Baltimore 1968 – Poem by John C. Mannone

After Dudley Randall

“Oh, Mother, I’ll be fine today.
I’m just going to see my friend, Pat.
Don’t worry, I’ll be home by eight.
Please don’t forget to feed my cat.”

“Be careful, Son, a storm is coming—
clouds of black men are on the rise.
They have chains and clubs, and crying
anger from their blood-shot eyes.”


“Oh, Mother, I am so afraid
that you were right, I saw, as such,
wave after wave, just like you said,
angry men running, yelling so much

and pointing their terrible knives,
but I ran as fast as I could,
me and my friend ran for our lives
through bushes and alleys and woods.”

“I told you, Son, that hatred swells
when any man has no heart.
If only we respected well
each other, then maybe we could start

to heal and put away distrust,
and all of us could live as one,
for in God’s eyes, this is a must,
then love for all just might be won.”

“Oh, Mother, I know that you are right
about all of this and that…
Thanks for caring for Black-n-White,
my wonderful colorblind cat.

Perhaps we can learn from that cat.”

John C. Mannone

John C. Mannone has work in Artemis, Poetry South, Blue Fifth Review, New England Journal of Medicine, Peacock Journal, Gyroscope Review, Baltimore Review, Pedestal, Pirene's Fountain, Intima, Eye To The Telescope and others. He’s the winner of the 2017 Jean Ritchie Fellowship in Appalachian literature and the recipient of two Weymouth writing residencies. He has three poetry collections:Apocalypse (Alban Lake Publishing) won 3rd place for the 2017 Elgin Book Award; Disabled Monsters (The Linnet’s Wings Press) was featured at the 2016 Southern Festival of Books; and Flux Lines (Celtic Cat Publishing), forthcoming in 2018, uses science metaphors for love-related poems. He’s been awarded the 2017 Horror Writers Association Scholarship, two Joy Margrave Awards for Nonfiction, and nominated for several Pushcart, Rhysling, and Best of the Net awards. He edits poetry for Abyss & Apex, Silver Blade, and Liquid Imagination. He’s a professor of physics near Knoxville, TN.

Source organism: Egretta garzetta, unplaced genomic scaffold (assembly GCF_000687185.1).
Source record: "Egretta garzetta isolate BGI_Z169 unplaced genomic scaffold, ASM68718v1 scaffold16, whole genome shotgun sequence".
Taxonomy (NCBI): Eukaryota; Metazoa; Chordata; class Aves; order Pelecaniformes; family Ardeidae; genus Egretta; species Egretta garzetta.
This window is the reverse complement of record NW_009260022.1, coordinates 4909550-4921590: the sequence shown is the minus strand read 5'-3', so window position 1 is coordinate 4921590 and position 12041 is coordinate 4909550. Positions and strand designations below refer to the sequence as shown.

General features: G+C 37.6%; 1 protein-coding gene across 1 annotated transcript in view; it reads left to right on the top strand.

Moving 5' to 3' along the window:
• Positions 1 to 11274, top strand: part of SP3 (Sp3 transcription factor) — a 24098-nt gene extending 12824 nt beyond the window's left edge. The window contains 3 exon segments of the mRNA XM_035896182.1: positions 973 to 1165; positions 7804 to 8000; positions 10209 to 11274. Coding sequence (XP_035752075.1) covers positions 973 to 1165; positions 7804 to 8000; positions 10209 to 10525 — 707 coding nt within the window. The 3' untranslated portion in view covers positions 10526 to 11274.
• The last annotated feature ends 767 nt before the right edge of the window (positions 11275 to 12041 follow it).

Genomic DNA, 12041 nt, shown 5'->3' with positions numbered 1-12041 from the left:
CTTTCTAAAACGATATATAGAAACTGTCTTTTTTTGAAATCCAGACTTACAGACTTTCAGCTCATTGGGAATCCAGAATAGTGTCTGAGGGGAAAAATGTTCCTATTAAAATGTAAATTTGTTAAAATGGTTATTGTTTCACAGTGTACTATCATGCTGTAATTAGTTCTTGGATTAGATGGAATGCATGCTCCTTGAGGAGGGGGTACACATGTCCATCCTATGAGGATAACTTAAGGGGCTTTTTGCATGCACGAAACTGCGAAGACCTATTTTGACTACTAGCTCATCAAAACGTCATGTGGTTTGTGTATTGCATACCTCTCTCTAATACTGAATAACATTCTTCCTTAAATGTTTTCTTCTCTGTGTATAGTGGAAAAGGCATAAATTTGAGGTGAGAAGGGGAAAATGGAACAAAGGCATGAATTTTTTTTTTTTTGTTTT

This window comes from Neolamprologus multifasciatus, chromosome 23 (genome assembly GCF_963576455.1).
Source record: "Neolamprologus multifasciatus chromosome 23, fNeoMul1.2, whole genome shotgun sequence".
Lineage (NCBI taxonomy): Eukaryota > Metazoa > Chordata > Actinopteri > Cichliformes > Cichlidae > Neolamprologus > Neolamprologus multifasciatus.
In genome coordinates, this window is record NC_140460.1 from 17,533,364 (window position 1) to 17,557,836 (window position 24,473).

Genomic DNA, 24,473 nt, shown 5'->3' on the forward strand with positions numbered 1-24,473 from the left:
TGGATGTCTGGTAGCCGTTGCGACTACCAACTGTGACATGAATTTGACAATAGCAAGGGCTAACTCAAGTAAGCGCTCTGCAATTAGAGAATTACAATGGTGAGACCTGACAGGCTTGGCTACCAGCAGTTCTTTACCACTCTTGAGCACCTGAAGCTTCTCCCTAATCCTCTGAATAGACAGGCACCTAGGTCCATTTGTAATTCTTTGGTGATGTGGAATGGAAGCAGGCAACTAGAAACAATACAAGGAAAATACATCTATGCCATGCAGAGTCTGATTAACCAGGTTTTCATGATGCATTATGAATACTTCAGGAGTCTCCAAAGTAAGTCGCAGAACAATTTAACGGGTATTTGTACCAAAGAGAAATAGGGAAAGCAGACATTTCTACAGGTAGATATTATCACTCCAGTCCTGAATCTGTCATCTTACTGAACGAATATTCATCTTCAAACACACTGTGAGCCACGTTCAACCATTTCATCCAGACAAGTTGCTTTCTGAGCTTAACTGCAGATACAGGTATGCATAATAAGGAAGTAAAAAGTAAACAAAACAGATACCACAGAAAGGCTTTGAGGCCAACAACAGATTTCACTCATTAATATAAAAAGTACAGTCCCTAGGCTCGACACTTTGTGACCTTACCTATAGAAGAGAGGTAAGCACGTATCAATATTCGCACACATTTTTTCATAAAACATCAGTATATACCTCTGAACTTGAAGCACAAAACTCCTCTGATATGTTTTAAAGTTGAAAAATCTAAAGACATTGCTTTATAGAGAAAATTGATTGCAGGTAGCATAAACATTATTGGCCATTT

One thought on “Baltimore 1968 – Poem by John C. Mannone”

  1. Dear John,
    Thank you for allowing me to be your friend on Facebook .
    I am Roger Harkins’ first cousin Claire.
    His mother and my father were siblings.

    I am very moved by your poetry.
    I especially enjoyed Baltimore 68-The year I graduated college.
    It was quite a time we grew up in me near Boston-you near Baltimore.

    Sex-Drugs-Rock and Roll
    Our parents are dubbed The Great Generation-survived depression and World War 2
    What is my son’s generation
    What has he survived?

    Would be a fascinating poem if you could intertwine the lives of a 100 year old WAR
    a 70 year old SEX
    a 40 year old

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